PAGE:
More Americans get their history from movies than from any other source, academic or popular (to the consternation of many history teachers). Speaking personally, I have on occasion been forced to correct inaccurate pictures of history with my students, and I am often met with looks of shock that Hollywood would present the past in anything but a factually-correct manner.
Movie studios change history for a variety of reasons: dramatic storytelling, the need to condense events, or even corporate or personal agendas. This week, Joe and I hope to inspire you to find some solid historical films in a variety of categories (and also warn you about some films that are less than accurate, or even downright lies). Each of us chose a movie in the various categories. Jon took the good ones, and I got stuck with the bad ones. So enjoy!
War is the most interesting and catastrophic of human endeavors, and it is often the center of popular films. Until the emergence of superhero films a decade ago, seven of the top ten worldwide box office spots were held by war movies (and even Marvel and DC superhero flicks showcase war, albeit of a different kind). War brings out the best and the worst in mankind, and these films showcase the best and the worst in movie making.
Vietnam War Movies
Pretty much every movie about Vietnam. Here are two examples.
Apocalypse Now (1979): When Francis Ford Coppola created this film, he did it give a modernday interpretation of Joseph’s Conrad’s Heart of Darkness to show how Americans perceived the war. Note the word, perceived. In no way was it intended to be factual, to represent the American solider and their motivations, or to illustrate how the war was conducted.
Unfortunately, I’ve had people cite this film as source of American atrocities and ineptitude. From the Air Cav attack on a village to the scene of Do Lung Bridge, where there was no CO, total chaos, and endless hell. Folks, this stuff just didn’t happen. Sorry, no one destroyed villages to surf and there was no Do Lung bridge. The bridge scene was meant to illustrate the perceived futility of the war, and the air attack was to show the Americanization of it. Again, both false. Good story, bad history.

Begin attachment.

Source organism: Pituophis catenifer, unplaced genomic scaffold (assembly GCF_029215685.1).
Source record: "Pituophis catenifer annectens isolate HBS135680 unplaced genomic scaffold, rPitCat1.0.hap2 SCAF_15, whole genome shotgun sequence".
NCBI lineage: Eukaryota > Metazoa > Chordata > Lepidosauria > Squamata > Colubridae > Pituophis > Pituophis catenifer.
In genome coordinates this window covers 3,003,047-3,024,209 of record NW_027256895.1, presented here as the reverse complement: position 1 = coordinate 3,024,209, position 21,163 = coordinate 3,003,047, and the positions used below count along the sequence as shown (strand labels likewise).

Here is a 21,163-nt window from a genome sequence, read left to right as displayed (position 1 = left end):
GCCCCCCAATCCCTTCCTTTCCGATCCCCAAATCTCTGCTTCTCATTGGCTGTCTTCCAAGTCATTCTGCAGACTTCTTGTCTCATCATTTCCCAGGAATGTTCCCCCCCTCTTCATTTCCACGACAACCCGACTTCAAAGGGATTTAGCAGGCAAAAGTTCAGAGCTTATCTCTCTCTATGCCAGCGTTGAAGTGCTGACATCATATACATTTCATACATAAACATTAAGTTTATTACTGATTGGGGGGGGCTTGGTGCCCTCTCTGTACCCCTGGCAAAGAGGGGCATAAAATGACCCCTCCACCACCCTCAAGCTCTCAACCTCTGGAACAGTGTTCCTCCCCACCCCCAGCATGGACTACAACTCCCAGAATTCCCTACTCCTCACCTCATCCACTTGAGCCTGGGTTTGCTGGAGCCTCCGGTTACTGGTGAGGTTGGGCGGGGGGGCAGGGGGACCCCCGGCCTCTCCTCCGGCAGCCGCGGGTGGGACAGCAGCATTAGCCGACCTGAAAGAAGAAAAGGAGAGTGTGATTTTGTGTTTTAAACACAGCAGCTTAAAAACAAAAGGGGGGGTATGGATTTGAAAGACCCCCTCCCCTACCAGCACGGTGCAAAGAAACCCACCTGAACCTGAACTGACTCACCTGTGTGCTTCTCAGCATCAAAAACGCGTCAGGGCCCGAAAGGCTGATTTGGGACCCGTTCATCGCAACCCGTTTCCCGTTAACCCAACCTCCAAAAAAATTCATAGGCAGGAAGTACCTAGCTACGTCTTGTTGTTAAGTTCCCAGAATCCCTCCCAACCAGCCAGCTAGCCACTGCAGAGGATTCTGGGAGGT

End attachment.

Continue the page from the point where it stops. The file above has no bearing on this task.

Platoon (1986): No platoon experienced all these things. Yes, I know it was Oliver Stone’s way including all the atrocities that occurred in the war and showcasing them while withholding all the good things done by American soldiers, but unfortunately—like all films about Vietnam—the fake scenes with the fake battles with the fake soldiers and fake guns are cited as real and factual. Again, my apologies, but things just didn’t happen this way. While there are a few exceptions, movies about Vietnam are made protestors who care less about historical accuracy and more about their political motivations. Steer clear or proceed with caution.
It’s difficult to make an exciting movie about soldiers lining up and firing at each other with single-shot weapons. And Gettysburg is not a particularly exciting movie. However, if you want exciting entertainment I would recommend the latest Marvel film (I hear it’s gonna be the best one yet!). Gettysburg portrays real history, not the fake drama on display for the masses thirsty for gore. Based on Michael Shaara’s incredible book The Killer Angels, Gettysburg is not a war movie in the traditional sense. Rather than invent characters and place them in historic events, Gettysburg recreates the largest battle of the American Civil War in near-perfect detail. You won’t find yourself thrilled by incredible CGI displays of bloodshed, but you might just walk away from Gettysburg with a better understanding and appreciation of the most devastating conflict our nation has ever witnessed.